Sungwoo Chung’s first job offer was a music contract as a 15-year-old singer, but his parents made him turn it down so he could concentrate on his studies. The first job he accepted was as a Korean television host at age 17. He later gained experience on the other side of the camera with the U.S. Armed Forces Network as part of the Korean army. Now he’s in pursuit of an executive career in entertainment.
Working Both Sides of the Camera
After his teen TV host days, Sungwoo studied mass communication in college, then served in KATUSA, the Korean Augmentation to the U.S. Army, as a military journalist with AFN. He began as a camera operator, but became frustrated when he couldn’t voice over his own news. He went through a voice qualification test and became the first KATUSA reporter on air for AFN. By the time he left the military, he’s taken every role for AFN — combat cameraman, studio director, web specialist. He knew the job he wanted — a major leadership role in the media industry.
To gain management experience, he joined the British American Tobacco company in a management rotation program and progressed in the organization before coming to Wharton to make a transition back to a media company.
“I have a passion for media, and I want to work in a global company, so I had to pursue my MBA here,” he says. “Wharton is perfect because it has a lot of network and brand power.”
Moving to Philadelphia
Sungwoo first visited Philadelphia eight years ago on a side trip as an exchange student studying at Berkeley. The second time was just a few months ago when he arrived for Wharton MBA preterm.
It felt like he’d never been here before, he says. He hadn’t visited prior to applying or after acceptance. “This time I was here to live, so everything seemed different. This was going to be where I was eating dinner, studying, walking.”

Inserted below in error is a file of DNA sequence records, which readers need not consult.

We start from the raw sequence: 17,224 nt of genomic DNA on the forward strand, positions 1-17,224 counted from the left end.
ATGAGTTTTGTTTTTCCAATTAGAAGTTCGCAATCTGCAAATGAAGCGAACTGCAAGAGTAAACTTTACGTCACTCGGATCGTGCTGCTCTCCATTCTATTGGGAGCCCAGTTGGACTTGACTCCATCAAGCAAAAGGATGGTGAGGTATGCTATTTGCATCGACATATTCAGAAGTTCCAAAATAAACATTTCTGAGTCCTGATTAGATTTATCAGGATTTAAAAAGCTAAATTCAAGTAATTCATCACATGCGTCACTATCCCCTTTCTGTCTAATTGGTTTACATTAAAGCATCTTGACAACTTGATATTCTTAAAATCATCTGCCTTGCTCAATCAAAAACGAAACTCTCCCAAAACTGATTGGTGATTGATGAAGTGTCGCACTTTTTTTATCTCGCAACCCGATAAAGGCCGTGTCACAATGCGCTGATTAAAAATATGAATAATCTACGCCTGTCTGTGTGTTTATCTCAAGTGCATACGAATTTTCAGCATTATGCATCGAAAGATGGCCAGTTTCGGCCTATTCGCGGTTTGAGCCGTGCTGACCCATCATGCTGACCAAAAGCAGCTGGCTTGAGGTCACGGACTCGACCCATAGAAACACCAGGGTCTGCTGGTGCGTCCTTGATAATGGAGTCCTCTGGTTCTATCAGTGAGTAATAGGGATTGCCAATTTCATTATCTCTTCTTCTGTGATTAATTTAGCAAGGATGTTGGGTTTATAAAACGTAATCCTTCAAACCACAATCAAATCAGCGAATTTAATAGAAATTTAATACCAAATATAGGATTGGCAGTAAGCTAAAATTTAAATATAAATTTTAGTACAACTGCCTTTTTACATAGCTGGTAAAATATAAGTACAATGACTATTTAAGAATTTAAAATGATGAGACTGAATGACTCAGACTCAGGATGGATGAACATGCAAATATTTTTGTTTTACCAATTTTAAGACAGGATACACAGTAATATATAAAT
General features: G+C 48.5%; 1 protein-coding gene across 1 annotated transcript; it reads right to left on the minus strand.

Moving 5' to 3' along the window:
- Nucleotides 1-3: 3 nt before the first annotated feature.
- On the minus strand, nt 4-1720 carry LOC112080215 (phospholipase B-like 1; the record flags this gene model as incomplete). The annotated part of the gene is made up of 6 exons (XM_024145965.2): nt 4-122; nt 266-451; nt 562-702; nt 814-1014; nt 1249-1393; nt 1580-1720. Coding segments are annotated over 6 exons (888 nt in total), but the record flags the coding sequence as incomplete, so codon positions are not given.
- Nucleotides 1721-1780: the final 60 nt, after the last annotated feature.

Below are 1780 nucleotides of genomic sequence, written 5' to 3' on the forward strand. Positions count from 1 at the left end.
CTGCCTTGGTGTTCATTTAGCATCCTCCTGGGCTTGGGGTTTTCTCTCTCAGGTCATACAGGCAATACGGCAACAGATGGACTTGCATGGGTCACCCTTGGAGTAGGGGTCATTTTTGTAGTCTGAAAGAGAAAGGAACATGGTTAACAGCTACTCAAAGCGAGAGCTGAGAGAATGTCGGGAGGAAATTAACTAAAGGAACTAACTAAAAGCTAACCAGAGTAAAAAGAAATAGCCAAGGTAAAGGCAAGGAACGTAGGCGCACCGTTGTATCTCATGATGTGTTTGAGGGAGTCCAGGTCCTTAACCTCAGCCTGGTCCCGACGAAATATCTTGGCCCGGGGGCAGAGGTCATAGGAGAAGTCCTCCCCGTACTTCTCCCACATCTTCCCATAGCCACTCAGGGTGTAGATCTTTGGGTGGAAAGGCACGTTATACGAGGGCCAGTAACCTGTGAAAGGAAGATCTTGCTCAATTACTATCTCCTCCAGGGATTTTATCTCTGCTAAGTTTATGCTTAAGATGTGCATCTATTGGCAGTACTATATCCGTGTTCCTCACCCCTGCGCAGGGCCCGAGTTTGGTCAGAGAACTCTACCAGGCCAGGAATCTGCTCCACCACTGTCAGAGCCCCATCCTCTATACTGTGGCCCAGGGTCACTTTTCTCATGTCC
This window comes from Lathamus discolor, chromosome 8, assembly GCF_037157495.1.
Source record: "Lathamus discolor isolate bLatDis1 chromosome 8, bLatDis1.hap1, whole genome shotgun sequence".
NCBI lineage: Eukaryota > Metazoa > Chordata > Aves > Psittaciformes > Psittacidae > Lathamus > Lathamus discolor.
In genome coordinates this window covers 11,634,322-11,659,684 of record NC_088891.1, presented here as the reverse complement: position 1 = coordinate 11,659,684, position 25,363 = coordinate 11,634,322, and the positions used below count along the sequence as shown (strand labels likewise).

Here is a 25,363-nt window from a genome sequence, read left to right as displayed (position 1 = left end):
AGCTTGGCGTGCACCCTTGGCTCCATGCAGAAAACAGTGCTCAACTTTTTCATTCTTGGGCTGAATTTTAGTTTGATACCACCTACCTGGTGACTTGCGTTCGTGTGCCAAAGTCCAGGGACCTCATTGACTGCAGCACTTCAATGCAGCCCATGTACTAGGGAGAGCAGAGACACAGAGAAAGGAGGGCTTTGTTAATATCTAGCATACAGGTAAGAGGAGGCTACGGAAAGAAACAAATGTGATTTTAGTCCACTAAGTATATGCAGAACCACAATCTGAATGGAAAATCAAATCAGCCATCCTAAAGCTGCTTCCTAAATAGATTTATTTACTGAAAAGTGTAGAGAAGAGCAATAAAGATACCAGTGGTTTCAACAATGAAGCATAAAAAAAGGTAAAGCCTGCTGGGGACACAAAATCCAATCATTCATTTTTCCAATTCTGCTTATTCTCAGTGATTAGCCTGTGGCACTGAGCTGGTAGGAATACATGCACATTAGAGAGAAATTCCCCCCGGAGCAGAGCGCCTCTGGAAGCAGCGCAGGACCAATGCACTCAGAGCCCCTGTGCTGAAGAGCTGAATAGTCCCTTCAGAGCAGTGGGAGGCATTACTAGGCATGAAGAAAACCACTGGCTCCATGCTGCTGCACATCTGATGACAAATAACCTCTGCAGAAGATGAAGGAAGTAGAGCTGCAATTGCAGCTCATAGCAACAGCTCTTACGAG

He felt at home right away because of the Veterans Club, which is mostly US service members. but also has a strong Korean and Israeli contingency. “It’s a default. You’re a veteran, you join. You’re a member when you get here, so they can kick off club activities sooner. It’s very easy to connect.”
He lives at 17th and Locust — Rittenhouse Square, the heart of MBA geography, but in a small hotel room. “I feel like I’m on a business trip,” he says, laughing. He makes himself at home in Huntsman and in 2401 Walnut after class and walks to campus most days. “It’s a medium city – not too busy, not too crowded, but there are a lot of restaurants, a lot to do. I’m from Seoul so I’m used to big cities.”
Making a Career Transition
Sungwoo spent much of first term concentrating on academics, since he has an outside fellowship, and recruiting through Career Management.
“It was hard to make a transition from tobacco to media,” he says. “After talking to career advisors and second years, I realized that the first step I have to do post Wharton is management consulting, working across a full range of industries.”
In long-term, he’s hoping to building his expertise in media sector as a consultant, while forging a personal network in media industry by working in Los Angeles.
“Consulting is like a certificate. If you do well in consulting for two or three years, the market will recognize you as a good candidate. Wharton plus consulting will take me where I need to go.”
He spends his free time as a member of the Welcome Committee to give back to the school and reach out to international students.
When asked if he is involved with Wharton performing arts clubs, he says he’s officially retired from music. “I’m super outgoing and easy, but my goal now is to get an internship and full-time offer after summer. Next year I’m going to be free and do the things I’ve never done or haven’t had time for — rugby, maybe performance again.”
Posted: February 17, 2016